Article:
The Emancipation of Tiger Woods

The Emancipation of Tiger Woods

“It’s now up to me to make amends, and that starts by never repeating the mistakes I’ve made” Tiger Woods apology speech on Friday Morning

Over 90 days and three months later, golfer Tiger Woods went public and tried to come clean after his dirty laundry was aired to sports fans all over the world. Woods, the 34 year-old child golf prodigy, was involved in a high profile car accident last November, where he crashed his SUV into a tree at the married couple’s estate in Florida. Tiger’s reign as the country’s best golfer was tainted due to stories linked to his infidelities by women claiming to have had affairs with him. His wife Elin has been silent and out of the public since December.

The media, critics and everyday people have had their take on “Tigermania” over the last three days, and quite frankly I’ve been a little bit disappointed in how people have been continuing the negative comments about Woods. Golfer Ernie Els told a reporter from Golf Magazine on Friday, “It’s selfish…..you can write that. I feel sorry for the sponsor. Mondays are a good day to make statements, not Friday. This takes a lot away from the golf tournament.” Els even took shots at the commissioner of the PGA Tim Finchem, claiming Tiger is the savior of the PGA, something short of a fallacy. “It’s like Tim has lost his head. He wants Tiger back in the worst way and so he lets this go on. I mean, we all want to see Tiger back, but this doesn’t look good.” Or, pro golfer Tom Watson in a KSHB-TV television interview in Kansas City, Missouri stated “he will be back at some point this year. But it’s really up to Tiger to get his personal life in order, and his golf is really secondary. It’s bad for our game. It’s something he needs to get control of and a handle on and make some amends and show some humility to the public when he comes back.” Watson later added, “his swearing and his club throwing, that should end. That’s not part of what we want to project as far as the professional golf tour is concerned.”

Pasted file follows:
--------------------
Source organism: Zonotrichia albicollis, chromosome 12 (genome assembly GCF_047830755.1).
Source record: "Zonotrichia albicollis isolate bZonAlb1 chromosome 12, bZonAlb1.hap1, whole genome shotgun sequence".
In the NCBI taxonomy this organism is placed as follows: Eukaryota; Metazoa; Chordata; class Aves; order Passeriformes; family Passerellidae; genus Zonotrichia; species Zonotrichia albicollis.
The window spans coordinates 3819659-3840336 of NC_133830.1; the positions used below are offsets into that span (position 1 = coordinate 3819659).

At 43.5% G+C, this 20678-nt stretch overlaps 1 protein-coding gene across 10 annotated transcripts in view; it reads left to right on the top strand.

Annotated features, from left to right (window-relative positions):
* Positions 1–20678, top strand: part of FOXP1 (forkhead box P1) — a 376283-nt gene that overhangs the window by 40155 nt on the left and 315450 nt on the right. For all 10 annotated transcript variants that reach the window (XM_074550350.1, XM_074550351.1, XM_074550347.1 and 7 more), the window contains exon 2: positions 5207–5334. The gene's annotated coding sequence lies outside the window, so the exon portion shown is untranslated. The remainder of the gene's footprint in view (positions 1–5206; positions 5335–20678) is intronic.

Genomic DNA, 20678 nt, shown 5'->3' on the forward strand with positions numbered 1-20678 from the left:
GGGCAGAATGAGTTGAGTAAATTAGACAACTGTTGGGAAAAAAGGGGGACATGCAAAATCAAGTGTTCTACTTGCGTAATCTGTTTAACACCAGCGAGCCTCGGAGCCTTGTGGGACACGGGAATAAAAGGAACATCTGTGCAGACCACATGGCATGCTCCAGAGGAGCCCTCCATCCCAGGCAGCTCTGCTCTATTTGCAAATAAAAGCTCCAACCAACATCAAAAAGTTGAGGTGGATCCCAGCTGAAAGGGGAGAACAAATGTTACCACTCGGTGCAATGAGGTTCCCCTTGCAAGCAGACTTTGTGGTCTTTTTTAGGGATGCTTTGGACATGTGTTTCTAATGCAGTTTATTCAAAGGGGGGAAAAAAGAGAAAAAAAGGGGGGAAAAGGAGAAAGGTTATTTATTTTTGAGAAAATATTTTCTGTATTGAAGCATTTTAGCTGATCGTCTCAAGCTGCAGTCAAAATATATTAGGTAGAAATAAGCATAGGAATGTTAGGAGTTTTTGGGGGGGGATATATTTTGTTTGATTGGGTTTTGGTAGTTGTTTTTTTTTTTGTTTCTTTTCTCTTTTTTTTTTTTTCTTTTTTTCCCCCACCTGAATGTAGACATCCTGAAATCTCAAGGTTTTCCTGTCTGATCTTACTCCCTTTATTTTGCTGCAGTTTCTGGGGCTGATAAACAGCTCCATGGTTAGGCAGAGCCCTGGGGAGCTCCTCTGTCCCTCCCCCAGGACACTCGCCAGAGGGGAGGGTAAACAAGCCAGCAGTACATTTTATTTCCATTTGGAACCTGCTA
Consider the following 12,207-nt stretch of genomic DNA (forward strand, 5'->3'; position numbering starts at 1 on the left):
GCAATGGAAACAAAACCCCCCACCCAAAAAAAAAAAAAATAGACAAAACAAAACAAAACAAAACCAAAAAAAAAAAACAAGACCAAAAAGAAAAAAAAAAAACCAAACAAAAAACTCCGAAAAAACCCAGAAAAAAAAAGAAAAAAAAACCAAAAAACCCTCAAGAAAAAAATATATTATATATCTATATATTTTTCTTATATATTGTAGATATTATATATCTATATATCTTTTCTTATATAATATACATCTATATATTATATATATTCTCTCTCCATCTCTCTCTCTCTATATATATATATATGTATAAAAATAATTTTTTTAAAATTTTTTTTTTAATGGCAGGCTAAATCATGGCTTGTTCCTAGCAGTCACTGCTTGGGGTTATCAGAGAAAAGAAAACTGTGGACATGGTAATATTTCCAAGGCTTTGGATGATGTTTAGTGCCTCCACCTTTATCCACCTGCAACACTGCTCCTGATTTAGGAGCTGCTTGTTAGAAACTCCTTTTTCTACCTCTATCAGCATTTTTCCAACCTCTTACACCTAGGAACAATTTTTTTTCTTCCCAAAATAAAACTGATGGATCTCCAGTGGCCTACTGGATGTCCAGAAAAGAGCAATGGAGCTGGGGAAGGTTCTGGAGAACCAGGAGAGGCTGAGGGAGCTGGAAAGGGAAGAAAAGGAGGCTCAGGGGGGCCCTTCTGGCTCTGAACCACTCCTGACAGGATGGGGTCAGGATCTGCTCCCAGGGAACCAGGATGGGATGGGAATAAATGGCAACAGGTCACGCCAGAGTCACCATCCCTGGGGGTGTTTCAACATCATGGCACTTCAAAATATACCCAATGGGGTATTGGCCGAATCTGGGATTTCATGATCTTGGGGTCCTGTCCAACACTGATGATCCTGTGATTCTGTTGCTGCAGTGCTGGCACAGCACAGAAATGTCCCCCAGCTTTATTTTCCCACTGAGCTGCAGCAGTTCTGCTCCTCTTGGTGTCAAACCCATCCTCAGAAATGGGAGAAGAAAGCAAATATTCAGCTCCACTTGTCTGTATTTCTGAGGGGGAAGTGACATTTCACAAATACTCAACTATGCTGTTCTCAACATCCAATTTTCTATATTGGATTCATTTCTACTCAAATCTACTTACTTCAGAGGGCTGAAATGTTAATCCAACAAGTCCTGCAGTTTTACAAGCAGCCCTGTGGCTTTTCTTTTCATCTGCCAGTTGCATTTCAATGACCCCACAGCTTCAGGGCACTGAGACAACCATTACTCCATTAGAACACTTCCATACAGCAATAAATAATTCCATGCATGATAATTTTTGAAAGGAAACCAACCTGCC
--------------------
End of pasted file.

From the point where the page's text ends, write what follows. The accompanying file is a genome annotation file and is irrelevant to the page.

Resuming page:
The blatant disrespect and childish comments from these golfers and members of the peanut gallery need to take a “chill pill!” Right now, can you tell me who’s the greatest name in golf next to Tiger? Can you honestly tell me a golfer who can pull the advertising revenue, television ratings, and tournament draws like Tiger Woods? I doubt it!  Tiger’s name alone is worth over a billion dollars alone!